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Effects of Web-Based Parent Training on Caregiver Functioning Following Pediatric Traumatic Brain Injury

A Randomized Control Trial

Raj, Stacey P., PhD; Shultz, Emily L., BS; Zang, Huaiyu, MS; Zhang, Nanhua, PhD; Kirkwood, Michael W., PhD; Taylor, H. Gerry, PhD; Stancin, Terry, PhD; Yeates, Keith Owen, PhD; Wade, Shari L., PhD

The Journal of Head Trauma Rehabilitation: November/December 2018 - Volume 33 - Issue 6 - p E19–E29
doi: 10.1097/HTR.0000000000000388
Focus on Clinical Research and Practice

Objective: To examine the effects of a Web-based parenting intervention (I-InTERACT), and an abbreviated version (Express), on caregiver depression, psychological distress, parenting stress, and parenting efficacy following pediatric traumatic brain injury (TBI).

Setting: Four children's hospitals and 1 general hospital in the United States.

Participants: 148 caregivers of 113 children aged 3 to 9 years with a moderate to severe TBI.

Design: Multicenter randomized controlled trial. Participants were randomly assigned to I-InTERACT, Express, or an active control condition. Caregiver data were collected at baseline and postintervention (6 months later).

Intervention: I-InTERACT (10-14 sessions) and Express (7 sessions) combine live coaching of parenting skills and positive parenting strategies.

Main Measures: Center for Epidemiologic Studies Depression Scale (CES-D); Global Severity Index of the Symptom Checklist-90-R (GSI), Parenting Stress Index (PSI), and Caregiver Self-Efficacy Scale (CSES).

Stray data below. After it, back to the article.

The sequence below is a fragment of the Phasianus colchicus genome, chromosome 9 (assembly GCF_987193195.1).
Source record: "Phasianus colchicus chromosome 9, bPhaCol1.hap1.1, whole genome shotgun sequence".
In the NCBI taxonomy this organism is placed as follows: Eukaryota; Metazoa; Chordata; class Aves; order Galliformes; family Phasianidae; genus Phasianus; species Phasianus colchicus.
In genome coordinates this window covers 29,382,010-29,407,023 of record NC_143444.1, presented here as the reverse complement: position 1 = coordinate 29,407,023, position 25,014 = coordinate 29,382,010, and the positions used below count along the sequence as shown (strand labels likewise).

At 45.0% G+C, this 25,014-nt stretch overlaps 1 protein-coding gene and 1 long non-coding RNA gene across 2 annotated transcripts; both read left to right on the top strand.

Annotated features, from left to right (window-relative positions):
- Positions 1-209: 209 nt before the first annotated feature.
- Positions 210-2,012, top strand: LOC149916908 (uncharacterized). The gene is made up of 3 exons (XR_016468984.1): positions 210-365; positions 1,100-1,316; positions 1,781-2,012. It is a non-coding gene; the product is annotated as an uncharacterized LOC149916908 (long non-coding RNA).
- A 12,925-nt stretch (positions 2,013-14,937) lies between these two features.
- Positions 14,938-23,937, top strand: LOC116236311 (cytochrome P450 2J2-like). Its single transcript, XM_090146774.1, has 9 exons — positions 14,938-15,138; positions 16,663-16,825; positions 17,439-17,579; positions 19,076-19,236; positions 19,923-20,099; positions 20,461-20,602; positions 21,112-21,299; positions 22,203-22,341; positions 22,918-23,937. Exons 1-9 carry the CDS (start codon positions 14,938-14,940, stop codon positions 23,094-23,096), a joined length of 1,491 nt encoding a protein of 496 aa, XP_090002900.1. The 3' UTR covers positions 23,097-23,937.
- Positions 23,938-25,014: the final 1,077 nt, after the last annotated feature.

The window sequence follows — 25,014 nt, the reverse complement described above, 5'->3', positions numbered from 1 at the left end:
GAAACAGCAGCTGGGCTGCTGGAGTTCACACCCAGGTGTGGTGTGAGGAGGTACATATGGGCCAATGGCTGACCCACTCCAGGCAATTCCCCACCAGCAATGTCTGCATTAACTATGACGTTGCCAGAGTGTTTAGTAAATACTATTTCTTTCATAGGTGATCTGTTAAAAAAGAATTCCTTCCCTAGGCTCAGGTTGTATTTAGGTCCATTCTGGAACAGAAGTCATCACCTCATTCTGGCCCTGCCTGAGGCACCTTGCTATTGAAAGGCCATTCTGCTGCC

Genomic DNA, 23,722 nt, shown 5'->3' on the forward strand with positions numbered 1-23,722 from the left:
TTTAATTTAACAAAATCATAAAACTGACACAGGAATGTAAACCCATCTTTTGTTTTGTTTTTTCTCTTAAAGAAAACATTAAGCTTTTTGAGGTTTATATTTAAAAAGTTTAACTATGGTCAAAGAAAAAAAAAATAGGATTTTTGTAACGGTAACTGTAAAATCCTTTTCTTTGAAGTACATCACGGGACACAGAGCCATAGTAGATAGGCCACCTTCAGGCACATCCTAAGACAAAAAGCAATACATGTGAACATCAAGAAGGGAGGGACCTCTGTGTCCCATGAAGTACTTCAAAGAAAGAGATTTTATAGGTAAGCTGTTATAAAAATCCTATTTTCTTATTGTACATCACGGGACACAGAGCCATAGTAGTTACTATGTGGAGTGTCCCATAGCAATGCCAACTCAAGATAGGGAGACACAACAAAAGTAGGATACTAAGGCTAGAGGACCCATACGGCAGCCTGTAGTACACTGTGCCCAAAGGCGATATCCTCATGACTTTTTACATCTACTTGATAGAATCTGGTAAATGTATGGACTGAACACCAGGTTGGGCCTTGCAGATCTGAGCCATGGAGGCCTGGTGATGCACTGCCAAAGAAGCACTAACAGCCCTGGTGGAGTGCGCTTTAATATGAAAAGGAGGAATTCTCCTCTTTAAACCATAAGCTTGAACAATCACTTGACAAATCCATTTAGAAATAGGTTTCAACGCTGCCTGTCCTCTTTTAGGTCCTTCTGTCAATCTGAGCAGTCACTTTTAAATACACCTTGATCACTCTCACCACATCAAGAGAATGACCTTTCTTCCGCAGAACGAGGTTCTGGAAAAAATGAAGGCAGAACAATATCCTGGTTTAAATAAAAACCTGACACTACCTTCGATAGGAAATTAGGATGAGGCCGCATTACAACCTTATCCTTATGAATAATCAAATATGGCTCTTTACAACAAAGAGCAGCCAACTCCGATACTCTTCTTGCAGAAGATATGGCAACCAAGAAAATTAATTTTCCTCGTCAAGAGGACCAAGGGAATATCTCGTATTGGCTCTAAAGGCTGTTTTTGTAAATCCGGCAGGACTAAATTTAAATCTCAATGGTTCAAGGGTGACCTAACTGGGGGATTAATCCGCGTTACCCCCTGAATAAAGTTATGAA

Results: Analyses revealed no main effects of treatment on caregiver distress (GSI), parenting stress (PSI), or parenting efficacy (CSES). However, analyses examining baseline severity as a moderator found that caregivers with elevated levels of depression in I-InTERACT experienced significantly greater reductions in CES-D scores compared with caregivers in the active control condition.

Conclusions: I-InTERACT reduced caregiver depression but no other facets of caregiver psychological functioning. Modifications to the treatment content may be necessary to reduce parenting stress and improve caregiver efficacy.

Cincinnati Children's Hospital Medical Center, Cincinnati, Ohio (Drs Raj, Zhang, and Wade, Ms Shultz, and Mr Zang); Xavier University, Cincinnati, Ohio (Dr Raj); University of Cincinnati, Cincinnati, Ohio (Ms Shultz, Mr Zang, and Dr Wade); Children's Hospital Colorado and University of Colorado School of Medicine, Aurora (Dr Kirkwood); Case Western Reserve University, Cleveland, Ohio (Drs Taylor and Stancin); Biobehavioral Health Center, Nationwide Children's Hospital Research Institute and Department of Pediatrics, The Ohio State University, Columbus, Ohio (Dr Taylor); and MetroHealth Medical Center, Cleveland, Ohio (Dr Stancin); and University of Calgary, Calgary, Alberta, Canada (Dr Yeates).

Corresponding Author: Shari L. Wade, PhD, Cincinnati Children's Hospital Medical Center, 3333 Burnet Ave, ML 4009, Cincinnati, OH 45229 (

This study was funded by the National Institute on Disability, Independent Living, and Rehabilitation Research, formerly known as the National Institute on Disability and Rehabilitation Research (grant number: H133B090010).

The authors declare no conflicts of interest.

Copyright © 2018 Wolters Kluwer Health, Inc. All rights reserved.